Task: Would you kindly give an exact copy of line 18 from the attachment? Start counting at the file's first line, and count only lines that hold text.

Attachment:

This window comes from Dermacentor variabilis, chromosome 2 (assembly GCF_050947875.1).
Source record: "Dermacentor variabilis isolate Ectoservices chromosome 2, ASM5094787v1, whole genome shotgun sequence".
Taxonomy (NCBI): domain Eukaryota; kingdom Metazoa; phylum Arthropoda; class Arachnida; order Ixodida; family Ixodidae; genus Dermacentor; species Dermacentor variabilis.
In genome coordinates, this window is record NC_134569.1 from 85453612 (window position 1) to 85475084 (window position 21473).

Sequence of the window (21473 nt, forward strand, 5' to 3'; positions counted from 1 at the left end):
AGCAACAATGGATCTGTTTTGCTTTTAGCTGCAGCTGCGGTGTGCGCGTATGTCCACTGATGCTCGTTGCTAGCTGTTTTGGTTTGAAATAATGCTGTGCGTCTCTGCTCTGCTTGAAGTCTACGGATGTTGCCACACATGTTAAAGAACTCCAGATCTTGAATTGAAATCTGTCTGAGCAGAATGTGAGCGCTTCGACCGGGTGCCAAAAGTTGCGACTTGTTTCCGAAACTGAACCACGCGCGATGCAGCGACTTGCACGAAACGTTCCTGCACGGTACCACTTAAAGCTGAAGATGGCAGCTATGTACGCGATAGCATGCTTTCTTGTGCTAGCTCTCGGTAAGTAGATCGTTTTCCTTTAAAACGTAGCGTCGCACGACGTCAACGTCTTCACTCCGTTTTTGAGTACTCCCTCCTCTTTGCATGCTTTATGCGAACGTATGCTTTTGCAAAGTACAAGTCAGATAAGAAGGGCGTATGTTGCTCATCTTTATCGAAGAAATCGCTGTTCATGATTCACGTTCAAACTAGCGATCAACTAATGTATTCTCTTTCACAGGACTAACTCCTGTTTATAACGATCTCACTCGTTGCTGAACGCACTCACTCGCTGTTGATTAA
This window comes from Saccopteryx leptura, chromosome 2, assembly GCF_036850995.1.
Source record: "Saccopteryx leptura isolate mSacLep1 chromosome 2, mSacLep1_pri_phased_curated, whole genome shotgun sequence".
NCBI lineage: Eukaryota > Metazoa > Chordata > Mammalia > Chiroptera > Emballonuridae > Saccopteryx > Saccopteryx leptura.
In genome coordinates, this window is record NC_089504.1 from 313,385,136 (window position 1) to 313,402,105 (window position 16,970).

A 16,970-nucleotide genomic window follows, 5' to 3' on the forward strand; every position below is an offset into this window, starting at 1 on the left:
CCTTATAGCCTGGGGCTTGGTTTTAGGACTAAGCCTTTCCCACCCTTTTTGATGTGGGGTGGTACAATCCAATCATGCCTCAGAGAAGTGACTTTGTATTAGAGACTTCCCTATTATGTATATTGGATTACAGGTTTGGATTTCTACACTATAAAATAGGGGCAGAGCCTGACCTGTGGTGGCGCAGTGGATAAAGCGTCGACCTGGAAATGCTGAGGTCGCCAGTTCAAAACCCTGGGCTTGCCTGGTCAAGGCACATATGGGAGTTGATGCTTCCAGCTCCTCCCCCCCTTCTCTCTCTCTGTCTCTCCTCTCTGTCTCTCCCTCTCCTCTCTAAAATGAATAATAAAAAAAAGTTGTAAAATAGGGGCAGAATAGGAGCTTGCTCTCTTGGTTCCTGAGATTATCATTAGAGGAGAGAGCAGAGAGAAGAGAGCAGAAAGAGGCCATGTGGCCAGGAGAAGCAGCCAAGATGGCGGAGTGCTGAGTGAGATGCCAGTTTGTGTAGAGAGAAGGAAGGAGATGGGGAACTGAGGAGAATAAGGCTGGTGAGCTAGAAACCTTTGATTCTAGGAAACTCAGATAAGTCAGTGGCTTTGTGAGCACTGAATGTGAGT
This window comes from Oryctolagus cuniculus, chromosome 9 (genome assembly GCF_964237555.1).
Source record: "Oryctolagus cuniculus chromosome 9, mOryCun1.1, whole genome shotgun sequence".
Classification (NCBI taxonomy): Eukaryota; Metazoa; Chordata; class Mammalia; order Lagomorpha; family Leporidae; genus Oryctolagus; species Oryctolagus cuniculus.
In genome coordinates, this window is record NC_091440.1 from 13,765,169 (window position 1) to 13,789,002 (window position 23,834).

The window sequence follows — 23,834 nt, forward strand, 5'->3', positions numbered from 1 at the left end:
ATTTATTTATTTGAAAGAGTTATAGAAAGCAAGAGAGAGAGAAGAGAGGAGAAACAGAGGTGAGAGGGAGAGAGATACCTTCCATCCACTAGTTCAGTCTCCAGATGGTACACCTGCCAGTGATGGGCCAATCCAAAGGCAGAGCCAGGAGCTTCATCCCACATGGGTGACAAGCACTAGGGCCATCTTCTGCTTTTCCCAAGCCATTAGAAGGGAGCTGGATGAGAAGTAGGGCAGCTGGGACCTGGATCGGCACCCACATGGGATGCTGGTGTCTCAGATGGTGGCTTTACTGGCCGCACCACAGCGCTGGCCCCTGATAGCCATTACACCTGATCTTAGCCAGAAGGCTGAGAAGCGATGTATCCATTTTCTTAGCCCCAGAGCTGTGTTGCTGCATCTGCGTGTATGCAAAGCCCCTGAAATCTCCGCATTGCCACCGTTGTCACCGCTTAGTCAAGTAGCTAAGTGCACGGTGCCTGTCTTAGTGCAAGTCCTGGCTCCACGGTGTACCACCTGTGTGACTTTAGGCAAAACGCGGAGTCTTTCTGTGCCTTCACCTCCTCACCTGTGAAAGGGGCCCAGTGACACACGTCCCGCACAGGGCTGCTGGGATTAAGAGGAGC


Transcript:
ATTTATTTATTTGAAAGAGTTATAGAAAGCAAGAGAGAGAGAAGAGAGGAGAAACAGAGGTGAGAGGGAGAGAGATACCTTCCATCCACTAGTTCAGTCTCCAGATGGTACACCTGCCAGTGATGGGCCAATCCAAAGGCAGAGCCAGGAGCTTCATCCCACATGGGTGACAAGCACTAGGGCCATCTTCTGCTTTTCCCAAGCCATTAGAAGGGAGCTGGATGAGAAGTAGGGCAGCTGGGACCTGGATCGGCACCCACATGGGATGCTGGTGTCTCAGATGGTGGCTTTACTGGCCGCACCACAGCGCTGGCCCCTGATAGCCATTACACCTGATCTTAGCCAGAAGGCTGAGAAGCGATGTATCCATTTTCTTAGCCCCAGAGCTGTGTTGCTGCATCTGCGTGTATGCAAAGCCCCTGAAATCTCCGCATTGCCACCGTTGTCACCGCTTAGTCAAGTAGCTAAGTGCACGGTGCCTGTCTTAGTGCAAGTCCTGGCTCCACGGTGTACCACCTGTGTGACTTTAGGCAAAACGCGGAGTCTTTCTGTGCCTTCACCTCCTCACCTGTGAAAGGGGCCCAGTGACACACGTCCCGCACAGGGCTGCTGGGATTAAGAGGAGC